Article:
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Reprod Toxicol. 2004 Nov;19(1):135-46.

The effects of the reported active metabolite of methoxychlor, 2,2-bis(p-hydroxyphenyl)-1,1,1-trichloroethane, on testosterone formation by cultured Leydig cells from young adult rats.

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  • 1Centers for Disease Control and Prevention, National Institute for Occupational Safety and Health, Health Effects Laboratory Division, Pathology and Physiology Research Branch, M/S L-2015, 1095 Willowdale Road, Morgantown, WV 26505, USA. eem8@cdc.gov

Abstract

Methoxychlor (MC) is an insecticide that is currently used on a variety of agricultural crops, especially following the ban of 2,2-bis(p-chlorophenyl)-1,1,1-trichloroethane (DDT) use in the United States. Following in vivo administration, MC is converted to 2,2-bis(p-hydroxyphenyl)-1,1,1-trichloroethane (HPTE), which is proposed to be the active agent. Both MC and HPTE have been demonstrated to exhibit weak estrogenic and antiandrogenic activities, and they are thought to exert their effects through estrogen or androgen receptors, respectively. A recent study reported that HPTE inhibited both basal and hCG-stimulated testosterone formation by immature and adult cultured rat Leydig cells and that this effect was mediated through the estrogen receptor. In the current studies, we examined the effects of HPTE on basal and hCG-stimulated testosterone formation by cultured Leydig cells from young adult rats. In addition, we evaluated whether the effects of HPTE on rat Leydig cell testosterone biosynthesis were mediated through the estrogen receptor as an estrogen agonist or the androgen receptor as an antiandrogen. The current studies demonstrated that HPTE inhibited both basal and hCG-stimulated testosterone formation in a dose-dependent manner with significant declines in testosterone being observed at approximately 100 nM. The effects of HPTE were localized to the cholesterol side-chain cleavage step; however, these effects were not mediated through the classic estrogen receptor or by its acting as an antiandrogen, the currently recognized modes of action of MC and HPTE.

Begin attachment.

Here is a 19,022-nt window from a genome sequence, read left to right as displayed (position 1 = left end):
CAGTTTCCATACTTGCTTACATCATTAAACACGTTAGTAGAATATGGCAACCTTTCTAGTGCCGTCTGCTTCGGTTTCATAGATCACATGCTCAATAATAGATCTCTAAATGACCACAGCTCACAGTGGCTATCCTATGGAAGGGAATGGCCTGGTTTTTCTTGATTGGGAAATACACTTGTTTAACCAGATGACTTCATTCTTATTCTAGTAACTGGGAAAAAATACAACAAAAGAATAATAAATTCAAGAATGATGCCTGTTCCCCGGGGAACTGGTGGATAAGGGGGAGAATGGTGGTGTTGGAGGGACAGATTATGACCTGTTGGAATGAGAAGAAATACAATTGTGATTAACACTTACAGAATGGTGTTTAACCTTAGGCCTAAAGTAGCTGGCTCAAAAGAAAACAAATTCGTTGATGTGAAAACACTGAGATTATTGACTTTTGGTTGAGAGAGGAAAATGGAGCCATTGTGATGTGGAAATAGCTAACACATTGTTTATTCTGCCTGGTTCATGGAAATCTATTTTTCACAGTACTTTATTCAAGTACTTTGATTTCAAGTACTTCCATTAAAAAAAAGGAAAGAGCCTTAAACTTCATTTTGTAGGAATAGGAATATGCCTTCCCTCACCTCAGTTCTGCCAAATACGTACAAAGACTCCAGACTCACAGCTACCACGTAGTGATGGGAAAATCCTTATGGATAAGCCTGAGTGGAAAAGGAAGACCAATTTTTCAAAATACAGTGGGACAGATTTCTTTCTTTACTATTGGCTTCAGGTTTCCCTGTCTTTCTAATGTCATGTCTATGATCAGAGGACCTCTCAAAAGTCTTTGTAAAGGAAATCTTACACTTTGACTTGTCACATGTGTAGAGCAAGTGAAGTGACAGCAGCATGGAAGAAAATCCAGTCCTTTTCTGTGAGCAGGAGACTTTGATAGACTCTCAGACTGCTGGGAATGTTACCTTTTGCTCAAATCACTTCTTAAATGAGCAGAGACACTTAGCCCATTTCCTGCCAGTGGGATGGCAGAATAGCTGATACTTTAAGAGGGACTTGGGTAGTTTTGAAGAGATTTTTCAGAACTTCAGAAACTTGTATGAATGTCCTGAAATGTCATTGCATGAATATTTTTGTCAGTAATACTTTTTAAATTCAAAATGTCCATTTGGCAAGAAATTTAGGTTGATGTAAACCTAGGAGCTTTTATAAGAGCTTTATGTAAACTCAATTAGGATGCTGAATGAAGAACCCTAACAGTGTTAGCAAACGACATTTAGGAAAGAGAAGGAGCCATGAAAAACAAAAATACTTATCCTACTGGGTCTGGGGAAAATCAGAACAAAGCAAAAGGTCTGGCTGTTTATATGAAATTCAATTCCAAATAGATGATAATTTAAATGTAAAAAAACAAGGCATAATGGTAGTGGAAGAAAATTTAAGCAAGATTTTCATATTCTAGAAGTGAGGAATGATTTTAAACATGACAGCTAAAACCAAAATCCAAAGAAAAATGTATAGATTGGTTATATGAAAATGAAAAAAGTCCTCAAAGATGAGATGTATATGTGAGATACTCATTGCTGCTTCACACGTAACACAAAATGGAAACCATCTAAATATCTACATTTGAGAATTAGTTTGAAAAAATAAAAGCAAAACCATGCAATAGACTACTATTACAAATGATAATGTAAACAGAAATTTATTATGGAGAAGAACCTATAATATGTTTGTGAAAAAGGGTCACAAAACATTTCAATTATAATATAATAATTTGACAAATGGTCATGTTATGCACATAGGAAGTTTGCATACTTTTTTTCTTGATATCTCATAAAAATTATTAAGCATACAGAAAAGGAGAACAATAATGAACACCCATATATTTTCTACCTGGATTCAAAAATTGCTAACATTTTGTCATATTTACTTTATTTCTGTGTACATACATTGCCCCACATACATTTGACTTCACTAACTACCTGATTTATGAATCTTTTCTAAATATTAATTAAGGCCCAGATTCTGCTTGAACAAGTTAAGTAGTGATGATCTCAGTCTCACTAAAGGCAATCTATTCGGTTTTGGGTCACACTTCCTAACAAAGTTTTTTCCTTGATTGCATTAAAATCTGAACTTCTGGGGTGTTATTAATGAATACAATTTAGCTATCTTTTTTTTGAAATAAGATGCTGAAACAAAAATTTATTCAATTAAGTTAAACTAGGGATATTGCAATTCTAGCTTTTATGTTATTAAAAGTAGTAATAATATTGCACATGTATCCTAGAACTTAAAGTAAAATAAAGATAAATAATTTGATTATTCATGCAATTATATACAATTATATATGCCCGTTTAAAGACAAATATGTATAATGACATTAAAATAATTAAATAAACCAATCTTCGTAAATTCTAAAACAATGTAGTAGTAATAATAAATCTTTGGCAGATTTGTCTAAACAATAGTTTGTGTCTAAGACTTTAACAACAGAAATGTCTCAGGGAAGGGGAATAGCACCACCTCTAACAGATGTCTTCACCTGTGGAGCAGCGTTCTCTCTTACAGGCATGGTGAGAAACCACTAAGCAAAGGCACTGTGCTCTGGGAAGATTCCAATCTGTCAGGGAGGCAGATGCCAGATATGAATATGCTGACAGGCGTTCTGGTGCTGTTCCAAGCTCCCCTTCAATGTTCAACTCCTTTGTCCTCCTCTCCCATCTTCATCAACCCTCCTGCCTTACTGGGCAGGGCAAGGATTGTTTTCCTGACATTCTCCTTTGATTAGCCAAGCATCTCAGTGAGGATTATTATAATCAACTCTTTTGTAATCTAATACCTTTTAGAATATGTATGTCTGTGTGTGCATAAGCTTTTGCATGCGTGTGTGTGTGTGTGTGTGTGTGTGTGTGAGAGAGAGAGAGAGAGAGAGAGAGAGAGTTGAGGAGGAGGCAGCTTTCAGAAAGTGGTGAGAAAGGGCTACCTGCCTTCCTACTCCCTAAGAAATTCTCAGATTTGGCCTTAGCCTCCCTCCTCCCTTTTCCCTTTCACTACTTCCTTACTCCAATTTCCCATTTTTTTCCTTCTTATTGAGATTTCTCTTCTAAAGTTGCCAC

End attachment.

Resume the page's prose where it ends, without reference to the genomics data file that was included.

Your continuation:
PMID:
15336722
DOI:
10.1016/j.reprotox.2004.06.010
[PubMed - indexed for MEDLINE]
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